See my main post for more info.

    • Jake Earl

      Didem, this is a great comment. I think we agree that governments and other bodies should be taking steps to make human behavior (including human reproductive behavior) more sustainable. This almost certainly requires more than just telling people what they should do and asking them to do it of their own free will. But policies can be “voluntary,” in that they do not threaten people with violence, imprisonment, or destitution if they fail to comply, while still being highly influential and motivating.

  • Rebecca kukla

    This is almost certainly not the author’s fault or choice, but it bothers me enormously that photos representing ‘overpopulation’ and the need to stem the tide of babies nearly invariably show black and brown women and children, not men or anyone of other races.

    • Harry Cowan

      I agree completely that patriarchal societies are the drivers behind population being seen as a benefit to that society and in the past it was. However, a quick browse of U.N. birthrate statistic will show that it is predominantly black or brown countries (if you include the Indian sub-continent, the Phillipenes and Brazil) that have the highest birthrate.

      • Jake Earl

        I agree with Rebecca’s criticism of the sorts of images used to communicate the population problem. We usually see black or brown women, very rarely do we see white women or men of any color. One defensible reason for this is that many efforts to promote reproductive rights and expand family planning services is focused on the global south, where women genuinely do have a greater unmet need for the resources needed to build families according to their own desires.

        Harry, while it is true that generally black or brown countries have the highest fertility rates, they also tend to have the lowest per capita and even overall harmful environmental impacts. An average white baby is much more harmful for the environment than an average black or brown baby, so perhaps that gives us greater reason to rethink our imagery around population growth.

  • Dana Visalli

    I appreciate the essay, and the comments. So many perspectives, so little time. I don’t really grasp the closing paragraph: ‘1 billion barely happy people.’ Are they barely happy because they could not have lots of children? Are children the source of happiness? Is happiness the ultimate goal of human existence?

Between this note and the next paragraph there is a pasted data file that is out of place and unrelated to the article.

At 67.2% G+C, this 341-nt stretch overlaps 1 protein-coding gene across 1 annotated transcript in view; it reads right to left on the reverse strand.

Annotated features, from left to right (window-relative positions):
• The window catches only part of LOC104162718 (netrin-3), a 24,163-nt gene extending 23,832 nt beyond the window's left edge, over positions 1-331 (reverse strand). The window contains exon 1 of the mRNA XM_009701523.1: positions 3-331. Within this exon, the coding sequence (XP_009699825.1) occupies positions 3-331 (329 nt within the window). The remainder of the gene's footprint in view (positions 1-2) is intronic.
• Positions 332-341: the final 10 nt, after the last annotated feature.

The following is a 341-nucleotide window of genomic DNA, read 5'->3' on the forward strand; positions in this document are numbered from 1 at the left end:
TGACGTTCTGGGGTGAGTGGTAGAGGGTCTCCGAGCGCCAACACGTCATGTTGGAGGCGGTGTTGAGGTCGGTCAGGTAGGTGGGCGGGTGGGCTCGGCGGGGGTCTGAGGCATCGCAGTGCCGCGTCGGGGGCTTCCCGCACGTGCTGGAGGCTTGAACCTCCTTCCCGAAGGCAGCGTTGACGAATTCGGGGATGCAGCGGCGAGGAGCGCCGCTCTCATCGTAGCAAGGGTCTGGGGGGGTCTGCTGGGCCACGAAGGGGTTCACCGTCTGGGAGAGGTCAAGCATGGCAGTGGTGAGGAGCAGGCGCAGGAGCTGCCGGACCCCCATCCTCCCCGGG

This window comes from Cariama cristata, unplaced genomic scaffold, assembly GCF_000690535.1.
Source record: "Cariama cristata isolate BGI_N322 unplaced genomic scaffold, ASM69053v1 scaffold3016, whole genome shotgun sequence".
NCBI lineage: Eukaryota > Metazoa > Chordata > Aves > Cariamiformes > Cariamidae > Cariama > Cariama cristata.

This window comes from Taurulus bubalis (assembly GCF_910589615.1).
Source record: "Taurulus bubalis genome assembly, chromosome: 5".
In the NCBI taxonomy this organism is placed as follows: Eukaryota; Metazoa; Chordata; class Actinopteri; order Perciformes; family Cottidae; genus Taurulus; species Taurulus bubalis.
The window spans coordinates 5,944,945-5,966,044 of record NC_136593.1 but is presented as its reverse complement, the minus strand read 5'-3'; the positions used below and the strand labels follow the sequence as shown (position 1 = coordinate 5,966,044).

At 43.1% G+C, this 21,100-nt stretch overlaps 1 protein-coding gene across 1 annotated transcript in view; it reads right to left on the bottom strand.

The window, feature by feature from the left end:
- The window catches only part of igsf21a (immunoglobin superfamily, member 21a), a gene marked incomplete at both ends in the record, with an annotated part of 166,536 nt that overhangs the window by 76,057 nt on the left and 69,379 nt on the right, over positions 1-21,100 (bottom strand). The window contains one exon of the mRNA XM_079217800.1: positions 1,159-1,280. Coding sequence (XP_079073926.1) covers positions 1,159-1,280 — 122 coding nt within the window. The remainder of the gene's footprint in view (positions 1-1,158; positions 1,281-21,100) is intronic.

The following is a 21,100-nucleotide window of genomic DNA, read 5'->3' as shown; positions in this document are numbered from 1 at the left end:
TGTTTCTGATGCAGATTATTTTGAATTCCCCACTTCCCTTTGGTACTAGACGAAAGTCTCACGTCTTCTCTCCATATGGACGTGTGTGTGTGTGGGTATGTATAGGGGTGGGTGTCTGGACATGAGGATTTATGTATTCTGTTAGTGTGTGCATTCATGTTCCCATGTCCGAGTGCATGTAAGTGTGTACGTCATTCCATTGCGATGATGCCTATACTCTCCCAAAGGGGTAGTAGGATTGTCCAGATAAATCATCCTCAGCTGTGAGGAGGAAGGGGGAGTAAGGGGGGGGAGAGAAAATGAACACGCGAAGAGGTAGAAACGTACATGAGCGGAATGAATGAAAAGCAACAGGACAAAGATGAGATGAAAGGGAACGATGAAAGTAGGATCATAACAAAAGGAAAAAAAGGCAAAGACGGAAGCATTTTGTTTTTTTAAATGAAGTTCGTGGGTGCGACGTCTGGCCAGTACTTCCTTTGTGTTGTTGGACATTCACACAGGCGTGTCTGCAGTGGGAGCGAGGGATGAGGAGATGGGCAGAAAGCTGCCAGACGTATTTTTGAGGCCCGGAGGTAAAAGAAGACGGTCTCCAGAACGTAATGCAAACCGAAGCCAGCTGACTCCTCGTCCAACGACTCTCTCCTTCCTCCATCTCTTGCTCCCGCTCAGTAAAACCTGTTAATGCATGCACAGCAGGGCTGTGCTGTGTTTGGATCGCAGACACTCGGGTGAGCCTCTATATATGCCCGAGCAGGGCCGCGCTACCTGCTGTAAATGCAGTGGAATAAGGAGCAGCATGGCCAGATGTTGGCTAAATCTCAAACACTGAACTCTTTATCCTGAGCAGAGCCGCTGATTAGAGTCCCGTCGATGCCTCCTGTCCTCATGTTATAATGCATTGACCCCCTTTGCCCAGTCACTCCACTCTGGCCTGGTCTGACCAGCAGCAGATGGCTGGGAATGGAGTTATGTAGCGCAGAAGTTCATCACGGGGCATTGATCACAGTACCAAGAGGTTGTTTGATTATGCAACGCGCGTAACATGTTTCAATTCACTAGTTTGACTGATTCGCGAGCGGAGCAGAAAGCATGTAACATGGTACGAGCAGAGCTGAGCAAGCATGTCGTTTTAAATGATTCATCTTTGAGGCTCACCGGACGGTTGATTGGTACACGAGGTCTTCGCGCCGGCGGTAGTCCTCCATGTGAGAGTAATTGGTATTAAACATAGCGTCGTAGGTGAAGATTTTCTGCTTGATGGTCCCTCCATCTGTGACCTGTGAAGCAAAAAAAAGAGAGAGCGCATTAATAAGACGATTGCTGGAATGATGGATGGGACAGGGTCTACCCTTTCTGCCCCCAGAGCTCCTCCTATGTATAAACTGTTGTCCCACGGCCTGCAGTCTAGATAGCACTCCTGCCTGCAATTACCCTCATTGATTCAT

In my view the essay would be enhanced by taking in the larger ‘big history’ view of the journey of Life on Earth. It’s not all about humanity.

    • Jake Earl

      Thanks for your questions, Dana. I agree that this issue is not all about humanity, though it was the focus of the original post to which I was responding. In the last paragraph, I was using a hypothetical example to show that there was something wrong with Brent’s normative principle, that we should do whatever it takes to have humanity survive as long as possible under minimally acceptable conditions. On his principle, we should pursue a set of policies that would lead to a smaller population of people living at or just slightly above this level of acceptability just as long as it would allow humanity to survive even a little bit longer than any other policy (even one that leads to way more people who are way happier but in which humanity would survive for, say, a hundred fewer years). That seems to be an implausible consequence, so we should reject the principle that generates it.

  • HaydnWashington

    Yes I would have to agree with some other comments that the author has no real understanding of the impact of endless growth on the biosphere. Claims that there is little evidence of impending collapse are not born out by environmental indicators, to wit:
    ·
    The Global Ecological Footprint now stands at 1.6 Earths (GFN, 2017).
    The Living Planet Index has declined by 58% between 1970 and 2012 (WWF,
    2016)
    The species extinction rate is at least 1000 times normal (MEA, 2005)
    At least 60% of ecosystem services are degrading or being used unsustainably (MEA, 2005)
    Four of nine planetary boundaries have now been exceeded as a result of human activity (Steffen et al., 2015).

    To suggst that humanity can keep growing for several hundred years is thus in denial of ecological reality. If one reads the environmental science (as I have) the evidence we are heading for collapse is overwhelming, as Jared Diamond explains in the book of that name.